May Hemingway rest in peace!

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Tasting Chocolates at Richart

Wednesday, July 20th, 2011
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Richart Assorted Ganaches
Photo by Discover Paris!

The chocolate company Richart was founded by Joseph Richart in 1925 in the city of Lyon. Today it is owned by the son, Michel, and has expanded into several franchise boutiques throughout the world, including shops in the United States, Spain, Italy, Morocco, South Korea, and France (with two shops in Paris).

We stopped by the boutique located at 258, boulevard Saint-Germain and purchased a ballotin (small box) of assorted ganaches, or filled chocolates. The company produces seven different types of ganaches, and under the heading of each type, it produces seven varieties. For example, under the “roasted” category, one finds seven different roasted fillings, including grilled almond, grilled coffee, and grilled sesame seed.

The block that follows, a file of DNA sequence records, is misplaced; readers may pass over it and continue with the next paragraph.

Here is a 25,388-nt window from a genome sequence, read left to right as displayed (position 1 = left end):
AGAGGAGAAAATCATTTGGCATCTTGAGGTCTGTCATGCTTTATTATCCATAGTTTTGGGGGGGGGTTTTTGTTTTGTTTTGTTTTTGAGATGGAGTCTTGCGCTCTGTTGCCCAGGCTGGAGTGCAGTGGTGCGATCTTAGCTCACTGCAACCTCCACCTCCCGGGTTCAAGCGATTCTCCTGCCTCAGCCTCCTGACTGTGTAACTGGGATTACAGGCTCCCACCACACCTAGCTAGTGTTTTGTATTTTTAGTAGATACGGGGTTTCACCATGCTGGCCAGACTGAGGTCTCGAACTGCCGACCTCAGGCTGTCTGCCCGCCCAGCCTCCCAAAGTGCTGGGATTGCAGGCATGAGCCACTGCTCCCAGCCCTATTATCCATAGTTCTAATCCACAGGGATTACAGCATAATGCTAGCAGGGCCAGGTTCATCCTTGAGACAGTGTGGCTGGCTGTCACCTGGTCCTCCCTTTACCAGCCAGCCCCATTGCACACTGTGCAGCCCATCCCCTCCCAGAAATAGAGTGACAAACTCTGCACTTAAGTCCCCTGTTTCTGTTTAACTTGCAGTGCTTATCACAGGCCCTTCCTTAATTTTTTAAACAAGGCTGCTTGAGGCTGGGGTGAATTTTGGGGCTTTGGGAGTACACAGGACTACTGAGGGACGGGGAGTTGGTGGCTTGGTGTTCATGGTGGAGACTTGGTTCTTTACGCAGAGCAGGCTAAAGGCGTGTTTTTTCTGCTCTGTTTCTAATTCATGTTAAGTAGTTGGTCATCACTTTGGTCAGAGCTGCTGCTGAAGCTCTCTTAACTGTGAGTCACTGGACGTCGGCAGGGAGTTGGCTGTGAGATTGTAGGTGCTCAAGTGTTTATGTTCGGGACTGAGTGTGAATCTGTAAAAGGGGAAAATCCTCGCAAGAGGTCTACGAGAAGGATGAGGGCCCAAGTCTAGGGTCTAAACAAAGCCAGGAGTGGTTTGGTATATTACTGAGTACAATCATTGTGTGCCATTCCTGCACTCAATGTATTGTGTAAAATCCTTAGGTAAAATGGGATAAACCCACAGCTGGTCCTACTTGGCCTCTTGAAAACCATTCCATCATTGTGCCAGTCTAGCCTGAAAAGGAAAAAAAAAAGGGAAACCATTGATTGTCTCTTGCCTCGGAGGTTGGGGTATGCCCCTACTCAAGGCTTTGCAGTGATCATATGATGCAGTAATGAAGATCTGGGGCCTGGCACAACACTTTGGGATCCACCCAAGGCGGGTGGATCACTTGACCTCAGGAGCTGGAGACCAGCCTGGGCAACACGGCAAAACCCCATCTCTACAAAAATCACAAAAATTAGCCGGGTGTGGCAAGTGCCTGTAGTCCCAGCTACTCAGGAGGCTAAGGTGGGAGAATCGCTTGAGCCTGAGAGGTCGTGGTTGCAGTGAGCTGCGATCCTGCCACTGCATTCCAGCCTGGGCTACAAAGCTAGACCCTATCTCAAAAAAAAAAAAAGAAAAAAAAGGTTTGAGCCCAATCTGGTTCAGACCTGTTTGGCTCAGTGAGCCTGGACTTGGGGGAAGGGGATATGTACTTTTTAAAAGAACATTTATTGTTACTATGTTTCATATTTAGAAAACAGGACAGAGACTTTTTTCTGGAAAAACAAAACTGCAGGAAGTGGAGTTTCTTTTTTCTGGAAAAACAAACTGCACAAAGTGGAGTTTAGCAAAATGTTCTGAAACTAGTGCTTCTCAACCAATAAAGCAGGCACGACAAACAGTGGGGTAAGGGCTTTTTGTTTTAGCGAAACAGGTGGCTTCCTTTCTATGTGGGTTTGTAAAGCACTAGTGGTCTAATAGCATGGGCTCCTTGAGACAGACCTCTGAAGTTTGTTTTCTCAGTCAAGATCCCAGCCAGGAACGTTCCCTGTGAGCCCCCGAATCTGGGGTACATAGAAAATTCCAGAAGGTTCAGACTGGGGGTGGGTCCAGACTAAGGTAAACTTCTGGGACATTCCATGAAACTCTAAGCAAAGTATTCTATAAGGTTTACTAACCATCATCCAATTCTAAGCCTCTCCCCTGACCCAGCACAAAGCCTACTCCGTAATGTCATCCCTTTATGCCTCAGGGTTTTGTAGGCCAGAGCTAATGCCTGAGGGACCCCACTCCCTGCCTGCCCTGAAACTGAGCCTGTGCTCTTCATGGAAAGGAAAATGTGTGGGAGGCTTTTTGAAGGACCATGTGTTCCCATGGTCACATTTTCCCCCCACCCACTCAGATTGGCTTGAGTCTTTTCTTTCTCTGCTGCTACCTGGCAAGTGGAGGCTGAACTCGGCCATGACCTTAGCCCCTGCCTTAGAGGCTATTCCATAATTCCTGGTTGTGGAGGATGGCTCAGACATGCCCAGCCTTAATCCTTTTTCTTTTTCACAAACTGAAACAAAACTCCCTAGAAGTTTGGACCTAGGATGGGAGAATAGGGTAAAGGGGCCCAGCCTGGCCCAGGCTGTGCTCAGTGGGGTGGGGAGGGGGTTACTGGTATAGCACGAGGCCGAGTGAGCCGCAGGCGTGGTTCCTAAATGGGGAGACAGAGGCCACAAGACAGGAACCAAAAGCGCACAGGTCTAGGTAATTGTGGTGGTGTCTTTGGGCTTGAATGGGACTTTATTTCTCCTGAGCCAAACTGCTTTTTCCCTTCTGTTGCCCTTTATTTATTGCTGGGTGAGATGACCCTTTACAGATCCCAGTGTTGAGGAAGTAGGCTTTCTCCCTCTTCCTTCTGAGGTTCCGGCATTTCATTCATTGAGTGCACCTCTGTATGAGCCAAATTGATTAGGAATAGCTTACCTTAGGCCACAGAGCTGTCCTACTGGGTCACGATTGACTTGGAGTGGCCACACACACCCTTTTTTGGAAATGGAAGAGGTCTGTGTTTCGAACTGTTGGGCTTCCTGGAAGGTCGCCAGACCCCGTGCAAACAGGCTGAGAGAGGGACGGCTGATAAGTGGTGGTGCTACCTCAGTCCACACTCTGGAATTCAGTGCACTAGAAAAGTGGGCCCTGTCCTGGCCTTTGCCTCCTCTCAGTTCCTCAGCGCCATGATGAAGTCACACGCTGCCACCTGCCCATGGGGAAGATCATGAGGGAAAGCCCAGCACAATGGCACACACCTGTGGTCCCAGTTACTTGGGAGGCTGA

Given that seven different varieties of seven different types of ganache equal forty-nine different chocolates, we decided to purchase a small box that contained a small sample of most of the types. For a box of sixteen tiny ganaches, weighing four grams each, we paid 11.90€—roughly $7.50 an ounce! The sixteen pieces of chocolate in our collection represented six of the seven types of ganache: floral, fruity, citrus, roasted, herbal, and spice.

Each piece of chocolate is in the shape of a die, and within the thick walls of each die lies a perfumed filling.

We began with floral, for which there were two varieties: exotic bouquet and violet. The exotic bouquet had a light, gelatinous interior whose flavor was indeed exotic, but we could not precisely identify the taste. The violet ganache had a mild violet flavor.

The two varieties of herbal, matcha tea and star aniseed, had distinctive, identifiable flavors. The matcha tea variety was visually distinctive with a green filling.